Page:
Ancient china
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Ancient China. Terra Cotta Army. Qin shi huangdi. The first emperor of China Took the throne when he was 13 years old Ruled until he died at 49 years old Qin brought a standardized system of measurement, weights, writing, money system, and legal system to China.

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Ancient China

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Ancient china

Ancient China

Terra Cotta Army


Qin shi huangdi

Qin shihuangdi

  • The first emperor of China

  • Took the throne when he was 13 years old

  • Ruled until he died at 49 years old

  • Qin brought a standardized system of measurement, weights, writing, money system, and legal system to China.

  • He built the first version of the Great Wall.


Before unification

Before unification

  • Before Qin Shi Huangdi united China it was made up of seven different states.

  • These states engaged in bloody warfare with their neighbors.

  • Qin was able to unify China by use of a large army.

  • He used his great army to overthrow the warring states and carry out his new standardized systems.

  • Qin also ordered thousands of books burned to keep ancient knowledge suppressed. He once ordered 460 scholars buried alive for possessing some of these books.


The 8 th wonder of the world

The 8th wonder of the world

  • Near the unexcavated tomb of Qin Shi Huangdi—who had proclaimed himself first emperor of China in 221 B.C.—lay an extraordinary underground treasure: an entire army of life-size terra cotta soldiers and horses, interred for more than 2,000 years.


Who were these figures

Who were these figures?

  • The figures vary in height according to their roles, with the tallest being the generals. The figures include warriors, chariots, and horses. Current estimates are that in the three pits containing the Terracotta Army there were over 8,000 soldiers, 130 chariots with 520 horses and 150 cavalry horses, the majority of which are still buried in the pits. Other terracotta non-military figures were also found in other pits and they include officials, acrobats, strongmen and musicians.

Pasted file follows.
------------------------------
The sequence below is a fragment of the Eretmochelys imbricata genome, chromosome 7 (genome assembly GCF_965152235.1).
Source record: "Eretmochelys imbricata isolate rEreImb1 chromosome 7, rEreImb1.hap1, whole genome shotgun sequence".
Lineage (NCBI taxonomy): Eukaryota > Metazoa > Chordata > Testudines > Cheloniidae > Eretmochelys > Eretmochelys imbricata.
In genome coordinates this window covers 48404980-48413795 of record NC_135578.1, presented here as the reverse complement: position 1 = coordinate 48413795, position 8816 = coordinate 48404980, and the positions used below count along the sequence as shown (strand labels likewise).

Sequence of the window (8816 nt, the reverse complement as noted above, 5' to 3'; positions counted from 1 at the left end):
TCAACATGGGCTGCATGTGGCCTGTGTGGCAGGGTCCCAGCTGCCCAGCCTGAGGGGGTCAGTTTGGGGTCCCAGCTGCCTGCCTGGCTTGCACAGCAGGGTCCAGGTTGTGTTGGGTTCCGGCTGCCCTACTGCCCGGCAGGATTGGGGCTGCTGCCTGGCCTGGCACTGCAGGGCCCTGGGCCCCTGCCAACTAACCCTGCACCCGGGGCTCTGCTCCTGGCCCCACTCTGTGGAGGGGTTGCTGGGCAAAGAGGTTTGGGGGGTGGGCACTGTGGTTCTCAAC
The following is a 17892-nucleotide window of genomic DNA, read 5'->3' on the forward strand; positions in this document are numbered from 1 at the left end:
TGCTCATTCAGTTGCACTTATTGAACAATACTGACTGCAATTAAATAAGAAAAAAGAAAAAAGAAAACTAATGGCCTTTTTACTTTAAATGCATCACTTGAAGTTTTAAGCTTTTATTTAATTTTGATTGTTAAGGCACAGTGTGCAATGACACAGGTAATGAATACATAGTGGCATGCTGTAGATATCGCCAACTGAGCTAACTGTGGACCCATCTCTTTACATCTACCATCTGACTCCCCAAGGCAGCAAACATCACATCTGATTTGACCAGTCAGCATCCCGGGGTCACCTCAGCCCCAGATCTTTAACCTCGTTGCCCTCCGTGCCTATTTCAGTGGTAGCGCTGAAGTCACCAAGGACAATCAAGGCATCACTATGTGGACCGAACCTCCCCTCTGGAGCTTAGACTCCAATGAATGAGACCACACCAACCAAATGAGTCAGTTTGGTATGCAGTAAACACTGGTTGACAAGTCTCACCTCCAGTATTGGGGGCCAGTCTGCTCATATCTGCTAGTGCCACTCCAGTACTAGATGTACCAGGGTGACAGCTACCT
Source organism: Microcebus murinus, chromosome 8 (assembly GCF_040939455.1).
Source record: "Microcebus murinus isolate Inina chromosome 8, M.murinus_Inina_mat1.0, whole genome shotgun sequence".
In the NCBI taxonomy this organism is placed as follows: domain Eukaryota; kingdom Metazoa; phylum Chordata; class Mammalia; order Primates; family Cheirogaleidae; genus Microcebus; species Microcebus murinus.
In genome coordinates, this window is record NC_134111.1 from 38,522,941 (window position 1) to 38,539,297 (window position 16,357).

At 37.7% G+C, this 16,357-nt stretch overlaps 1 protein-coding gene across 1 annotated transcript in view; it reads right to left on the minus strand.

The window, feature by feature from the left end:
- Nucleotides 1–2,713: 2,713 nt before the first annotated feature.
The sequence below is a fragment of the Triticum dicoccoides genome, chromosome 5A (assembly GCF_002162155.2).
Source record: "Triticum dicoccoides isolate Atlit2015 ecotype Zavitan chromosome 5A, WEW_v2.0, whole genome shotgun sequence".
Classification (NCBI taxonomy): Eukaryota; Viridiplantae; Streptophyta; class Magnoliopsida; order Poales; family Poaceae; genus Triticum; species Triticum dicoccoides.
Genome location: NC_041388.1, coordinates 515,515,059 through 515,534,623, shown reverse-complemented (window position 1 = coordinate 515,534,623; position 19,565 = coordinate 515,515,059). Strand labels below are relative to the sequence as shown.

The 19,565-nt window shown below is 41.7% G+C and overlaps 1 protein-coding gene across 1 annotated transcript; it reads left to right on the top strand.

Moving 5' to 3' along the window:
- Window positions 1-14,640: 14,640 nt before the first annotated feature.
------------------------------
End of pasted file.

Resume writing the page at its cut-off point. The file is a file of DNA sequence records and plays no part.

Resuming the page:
How were they made

How were they made?

  • Clay figures were made in an assembly line fashion.

  • Workers built bodies, then customized them with heads, hats, shoes, mustaches, ears and so on, made in small molds. Some of the figures appear so strikingly individual they seem modeled on real people, though that is unlikely. "These probably weren't portraits in the Western sense," says Hiromi Kinoshita, who helped curate the exhibition at the British Museum. Instead, they may have been aggregate portraits: the ceramicists, says Kinoshita, "could have been told that you need to represent all the different types of people who come from different regions of China."

  • Read more: http://www.smithsonianmag.com/history-archaeology/On-the-March-Terra-Cotta-Soldiers.html#ixzz1fcx8RTnn


Process continued

Process continued

  • Each human was made of seven parts: platform, feet, legs, torso, arms, hands and head/neck made separately.

  • Pieces were allowed to dry and then sealed and strengthened with clay coils.

  • A thin layer of of clay was then applied all over and details were stamped and carved into them.

  • Pieces were likely left out in the sun for long periods of time to dry them out before being fired in large kilns built into the mountainside.

  • It is estimated that it took 150 days to create just one of the 8,000 sculptures.


Our task

Our task…

  • Using red clay, we are going to create our own Hester army of soldiers.

  • Since figures were sculpted in the likeness of it’s people, we will be making our sculptures to look like ourselves.

  • We will look at examples of the dress and uniform of the Chinese army to make our soldiers realistic.

  • We must first sketch drawings after studying images.


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